Class Actions Blog

Costco receives $37 million jury verdict in LCD TV price fixing lawsuit

Posted on: October 24th, 2014 by Keith Dubanevich

SharpA federal jury in Seattle has found that Costco is owed nearly $37 million in damages because it purchased televisions and computers that contained price-fixed liquid-crystal display panels.

Over the past month, jurors reviewed evidence and heard testimony on how much Costco is owed as a result of an antitrust conspiracy.  AU Optronics was found guilty, and LG pleaded guilty, in federal court to conspiring with other LCD manufacturers to fix prices for thin film transistor LCD panels used in televisions and computer screens. AUO was sentenced to pay a $500 million fine, and is currently appealing its conviction and sentence.

Costco filed suit in 2010 against 10 Taiwanese, Japanese and Korean LCD makers.  Eight defendants — including Hannstar, Hitachi and Samsung — all settled the claims prior to trial.  AU Optronics and LG Display admitted to participating in an illegal price-fixing scheme, but countered in court that Costco’s figures were excessive, and proposed $1.5 million in damages.

Costco alleged that the price-fixing scheme kept it from offering the most economical products to its customers. After a day of deliberation, the jury found that Costco had been damaged in the following amounts: $2.9 million for goods purchased from Samsung; $12.1 million for goods from Sharp; $9.1 million for goods from Toshiba, $7.3 million for goods from Phillips; $4.4 million for goods from Panasonic; and $663,000 for goods from JVC.

Closing arguments centered on which side’s economic and technical experts were better qualified, and whose economic data crunching was more accurate.

FedEx Ground settles package handler class action

Posted on: October 21st, 2014 by Steve Larson

Blog Wage and HourJudge David O. Carter has granted preliminary approval of a class settlement of current and former nonexempt FedEx package handlers in California who worked for the shipping company at any time from Sept. 24, 2009, through the date of preliminary settlement approval.  FedEx Ground has agreed to pay $1.2 million to a group of current and former package handlers.  The lawsuit alleged the company failed to provide proper meal and rest breaks. Read more…

The College Network sued in class action

Posted on: October 16th, 2014 by Steve Larson

TCNLast week, a class action lawsuit against The College Network was filed in Ohio.  TCN is described as “a predatory sales and marketing machine to extract money from hard-working people looking to better themselves.”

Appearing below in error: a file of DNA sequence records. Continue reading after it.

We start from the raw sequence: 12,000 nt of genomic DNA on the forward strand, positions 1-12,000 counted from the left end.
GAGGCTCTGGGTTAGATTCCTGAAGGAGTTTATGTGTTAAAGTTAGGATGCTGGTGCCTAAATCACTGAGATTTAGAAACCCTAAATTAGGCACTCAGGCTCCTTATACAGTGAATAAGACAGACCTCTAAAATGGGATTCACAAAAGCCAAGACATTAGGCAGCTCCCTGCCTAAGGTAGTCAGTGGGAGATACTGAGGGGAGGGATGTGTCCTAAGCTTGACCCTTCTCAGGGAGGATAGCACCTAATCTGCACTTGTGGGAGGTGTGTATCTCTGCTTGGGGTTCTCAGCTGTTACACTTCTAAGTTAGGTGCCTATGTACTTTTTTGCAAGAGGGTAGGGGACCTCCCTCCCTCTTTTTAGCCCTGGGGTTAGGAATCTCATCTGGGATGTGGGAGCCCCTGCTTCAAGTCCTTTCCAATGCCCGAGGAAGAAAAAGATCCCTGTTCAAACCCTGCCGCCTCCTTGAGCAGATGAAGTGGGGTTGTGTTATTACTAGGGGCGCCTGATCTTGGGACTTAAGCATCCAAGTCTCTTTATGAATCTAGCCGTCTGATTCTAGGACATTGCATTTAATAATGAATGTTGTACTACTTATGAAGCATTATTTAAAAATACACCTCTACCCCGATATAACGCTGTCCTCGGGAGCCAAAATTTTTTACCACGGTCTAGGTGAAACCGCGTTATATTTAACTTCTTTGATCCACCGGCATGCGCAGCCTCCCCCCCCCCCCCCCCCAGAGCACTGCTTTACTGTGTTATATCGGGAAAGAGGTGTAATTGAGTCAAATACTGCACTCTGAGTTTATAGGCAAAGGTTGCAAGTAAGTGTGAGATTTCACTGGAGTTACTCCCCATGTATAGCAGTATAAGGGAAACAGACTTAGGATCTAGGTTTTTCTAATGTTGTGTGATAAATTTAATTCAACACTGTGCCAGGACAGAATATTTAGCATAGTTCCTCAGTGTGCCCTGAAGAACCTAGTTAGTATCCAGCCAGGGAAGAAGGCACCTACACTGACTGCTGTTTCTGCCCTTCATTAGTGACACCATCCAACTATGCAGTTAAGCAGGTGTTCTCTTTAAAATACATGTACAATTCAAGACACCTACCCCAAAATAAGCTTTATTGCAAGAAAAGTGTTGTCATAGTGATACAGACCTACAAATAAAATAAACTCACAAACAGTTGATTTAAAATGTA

The owner of The College Network, Gary L. Eyler, and his national truck driving school were sued by the federal government in 1988 for $366 million on allegations of fraud and poor training.  The school’s students had a very high default rate on government-backed student loans. The company later settled — for $50,000, but went bankrupt and closed. Read more…

Aunt Jemima heirs file class action

Posted on: October 14th, 2014 by Steve Larson

PepsiThe great grandson of Anna Short Harrington, the woman who became “Aunt Jemima,” has filed a class action lawsuit against PepsiCo Inc., its subsidiary Quaker Oats Co., and Pinnacle Foods. on behalf of all of her great grandchildren.  He is seeking $2 billion, plus punitive damages to be determined at trial. Read more…

Lost in the Fine Print

Posted on: October 13th, 2014 by Steve Larson

FinePrintThe Alliance for Justice has just released a documentary entitled “Lost in the Fine Print.”  The documentary is narrated by former Labor Secretary Robert Reich.

It demonstrates how forced arbitration is slipped by the vast majority of Americans – whether as consumers, workers, or small-business people – in ways that almost none of them will notice or recognize. The system is designed by the stronger parties to disputes – generally huge corporations – to favor them in disputes. Forced arbitration’s rapid spread has been aided by a series of 5-4 U.S. Supreme Court decisions that would never have been anticipated by the framers of our Constitution.  Read more…

Armani law “suit” accuses employer of misclassifying interns

Posted on: October 6th, 2014 by Steve Larson

ArmaniStephanie Figuccio, 25, of Long Island, says that since 2008, she and more than 100 others were misclassified by Armani as unpaid interns when they should have been paid minimum wage.  The complaint was filed in Manhattan Supreme Court.  Figuccio, who alleges she worked 16 to 20 hours a week in Armani’s corporate headquarters on W. 15th St. in the summer of 2009, wants back wages and punitive damages for herself and others.

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About this blog

This blog is intended to provide information to the general public and to practitioners about developments that may impact Oregon class actions.

About the authors

  • Steve Larson

  • Steve Larson
  • Steve Larson has been representing investors, consumers and employees in class actions in Oregon for over 20 years. He is a shareholder at the law firm of Stoll Berne in Portland, Oregon.
  • Keith Dubanevich

  • Steve Larson
  • Keith Dubanevich has extensive experience handling antitrust, consumer and securities cases. Until joining the Portland, Oregon law firm Stoll Berne as a shareholder, he was the Associate Attorney General and Chief of Staff at the Oregon Department of Justice.
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